AggieAir was first conceived in 2006 by Dr. Mac McKee, the director of the Utah Water Research Laboratory. At that time, Dr. McKee and his students were conducting research using aerial imagery and remote sensing for applications in agriculture. While they recognized the valuable tool aerial imagery and remote sensing could be for agriculture, current sources of these data (e.g. manned aircraft and satellite) were often too expensive, were not flexible enough, and took too long to return the imagery. These shortcomings made the available sources of aerial imagery impractical for agriculture, but they inspired Dr. McKee to look for other sources.
Dr. McKee then met Dr. YangQuan Chen, director of the Center for Self-Organizing and Intelligent Systems (CSOIS) at that time, and asked about the potential for using uncrewed aircraft to do the job. As a natural controls, robotics, and mechatronics guy, Dr. Chen thought this was a good idea and went to work developing AggieAir under Dr. McKee's funding from the UWRL. By 2008, development of the first version of AggieAir (AggieAir Flying Wing) had finished, and in 2009, the UWRL opened a service center that contracts AggieAir to provide visual and near-infrared imagery for others.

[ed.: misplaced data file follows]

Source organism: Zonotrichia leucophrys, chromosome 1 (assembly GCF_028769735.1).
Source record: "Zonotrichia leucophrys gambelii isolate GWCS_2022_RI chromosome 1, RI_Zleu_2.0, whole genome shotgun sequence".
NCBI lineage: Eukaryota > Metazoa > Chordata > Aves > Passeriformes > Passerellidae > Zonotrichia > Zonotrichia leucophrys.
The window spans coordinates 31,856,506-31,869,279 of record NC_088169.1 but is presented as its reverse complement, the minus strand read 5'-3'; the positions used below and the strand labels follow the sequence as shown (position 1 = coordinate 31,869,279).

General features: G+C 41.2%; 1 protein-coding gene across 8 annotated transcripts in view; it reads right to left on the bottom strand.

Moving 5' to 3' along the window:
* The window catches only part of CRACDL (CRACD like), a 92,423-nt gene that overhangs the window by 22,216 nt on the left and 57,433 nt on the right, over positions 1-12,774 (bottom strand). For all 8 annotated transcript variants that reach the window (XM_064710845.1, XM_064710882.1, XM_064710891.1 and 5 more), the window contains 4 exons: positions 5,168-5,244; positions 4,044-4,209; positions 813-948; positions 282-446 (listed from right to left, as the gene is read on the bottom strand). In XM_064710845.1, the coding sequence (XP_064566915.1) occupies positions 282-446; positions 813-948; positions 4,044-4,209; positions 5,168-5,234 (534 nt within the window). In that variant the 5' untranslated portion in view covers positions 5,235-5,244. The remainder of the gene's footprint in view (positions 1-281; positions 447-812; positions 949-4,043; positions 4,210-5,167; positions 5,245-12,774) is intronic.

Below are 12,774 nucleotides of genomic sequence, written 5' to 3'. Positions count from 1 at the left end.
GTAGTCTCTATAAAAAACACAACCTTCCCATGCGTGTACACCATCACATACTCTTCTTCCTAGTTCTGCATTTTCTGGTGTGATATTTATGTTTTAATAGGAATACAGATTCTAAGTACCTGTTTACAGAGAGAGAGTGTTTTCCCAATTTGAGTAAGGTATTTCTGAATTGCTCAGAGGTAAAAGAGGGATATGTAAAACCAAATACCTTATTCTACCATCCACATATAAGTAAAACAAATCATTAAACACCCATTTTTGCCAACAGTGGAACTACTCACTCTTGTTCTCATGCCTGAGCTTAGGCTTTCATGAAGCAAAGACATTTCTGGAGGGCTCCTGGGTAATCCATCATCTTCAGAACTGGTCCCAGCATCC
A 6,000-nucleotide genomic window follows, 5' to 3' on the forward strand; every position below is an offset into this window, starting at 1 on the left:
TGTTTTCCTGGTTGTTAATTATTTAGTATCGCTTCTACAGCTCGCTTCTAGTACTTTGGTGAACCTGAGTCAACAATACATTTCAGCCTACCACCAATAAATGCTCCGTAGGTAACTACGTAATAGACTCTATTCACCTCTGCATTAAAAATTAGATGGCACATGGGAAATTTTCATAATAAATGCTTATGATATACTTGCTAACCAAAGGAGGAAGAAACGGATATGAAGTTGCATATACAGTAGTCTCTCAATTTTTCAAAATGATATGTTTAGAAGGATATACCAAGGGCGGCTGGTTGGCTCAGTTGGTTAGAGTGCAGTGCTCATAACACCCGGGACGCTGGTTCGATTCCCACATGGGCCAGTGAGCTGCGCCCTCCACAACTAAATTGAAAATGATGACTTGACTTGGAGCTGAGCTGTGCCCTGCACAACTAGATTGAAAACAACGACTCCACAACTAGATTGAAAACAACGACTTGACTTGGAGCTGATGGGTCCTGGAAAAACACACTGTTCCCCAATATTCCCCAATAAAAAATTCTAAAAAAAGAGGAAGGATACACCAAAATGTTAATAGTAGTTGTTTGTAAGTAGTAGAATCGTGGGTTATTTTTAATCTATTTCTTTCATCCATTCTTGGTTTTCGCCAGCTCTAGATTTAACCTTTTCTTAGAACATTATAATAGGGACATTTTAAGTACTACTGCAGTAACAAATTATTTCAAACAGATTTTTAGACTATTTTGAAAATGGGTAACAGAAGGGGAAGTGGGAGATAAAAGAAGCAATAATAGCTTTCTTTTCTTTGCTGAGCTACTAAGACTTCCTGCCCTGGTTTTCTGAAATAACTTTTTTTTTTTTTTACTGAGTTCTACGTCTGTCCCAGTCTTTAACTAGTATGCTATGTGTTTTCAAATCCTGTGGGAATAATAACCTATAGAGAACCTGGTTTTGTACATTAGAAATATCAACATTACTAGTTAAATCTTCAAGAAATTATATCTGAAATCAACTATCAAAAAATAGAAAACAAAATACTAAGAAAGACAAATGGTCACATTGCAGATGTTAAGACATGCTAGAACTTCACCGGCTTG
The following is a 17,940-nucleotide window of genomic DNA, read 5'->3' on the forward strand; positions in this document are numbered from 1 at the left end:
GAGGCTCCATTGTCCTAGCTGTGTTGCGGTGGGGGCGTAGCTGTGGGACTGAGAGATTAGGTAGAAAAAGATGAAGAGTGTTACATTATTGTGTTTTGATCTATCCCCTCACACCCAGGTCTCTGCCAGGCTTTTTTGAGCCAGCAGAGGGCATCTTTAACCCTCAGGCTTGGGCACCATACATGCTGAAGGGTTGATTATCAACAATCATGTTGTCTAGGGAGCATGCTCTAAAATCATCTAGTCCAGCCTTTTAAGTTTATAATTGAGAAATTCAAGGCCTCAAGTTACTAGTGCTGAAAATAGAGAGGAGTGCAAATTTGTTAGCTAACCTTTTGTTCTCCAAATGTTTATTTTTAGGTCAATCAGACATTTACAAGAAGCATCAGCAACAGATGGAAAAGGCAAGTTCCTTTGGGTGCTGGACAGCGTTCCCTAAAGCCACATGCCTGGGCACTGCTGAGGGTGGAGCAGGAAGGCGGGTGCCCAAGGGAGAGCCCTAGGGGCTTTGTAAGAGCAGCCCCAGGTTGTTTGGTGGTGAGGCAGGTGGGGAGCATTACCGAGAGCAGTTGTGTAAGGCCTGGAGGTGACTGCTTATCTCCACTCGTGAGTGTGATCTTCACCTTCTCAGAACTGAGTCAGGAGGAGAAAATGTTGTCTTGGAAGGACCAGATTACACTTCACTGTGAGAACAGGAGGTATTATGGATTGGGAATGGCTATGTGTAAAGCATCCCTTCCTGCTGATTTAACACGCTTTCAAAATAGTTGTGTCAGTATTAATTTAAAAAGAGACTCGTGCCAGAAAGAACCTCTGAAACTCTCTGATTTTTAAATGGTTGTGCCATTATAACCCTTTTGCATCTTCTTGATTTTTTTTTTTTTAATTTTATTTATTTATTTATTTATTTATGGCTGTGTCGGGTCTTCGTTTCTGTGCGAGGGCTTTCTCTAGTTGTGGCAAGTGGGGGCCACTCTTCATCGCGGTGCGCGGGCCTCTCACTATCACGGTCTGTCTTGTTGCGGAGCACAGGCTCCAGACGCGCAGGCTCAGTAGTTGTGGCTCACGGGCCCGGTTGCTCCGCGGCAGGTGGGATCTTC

AggieAir has been used in many applications including vegetation mapping, and stream and river applications. Development first began with the AggieAir Flying Wing, and even as it was gathering scientific data for these applications, development of the next generation of UAV was underway. The AggieAir Flying Wing has since been retired and replaced by several new and improved versions, each one able to fly farther and carry heavier payloads.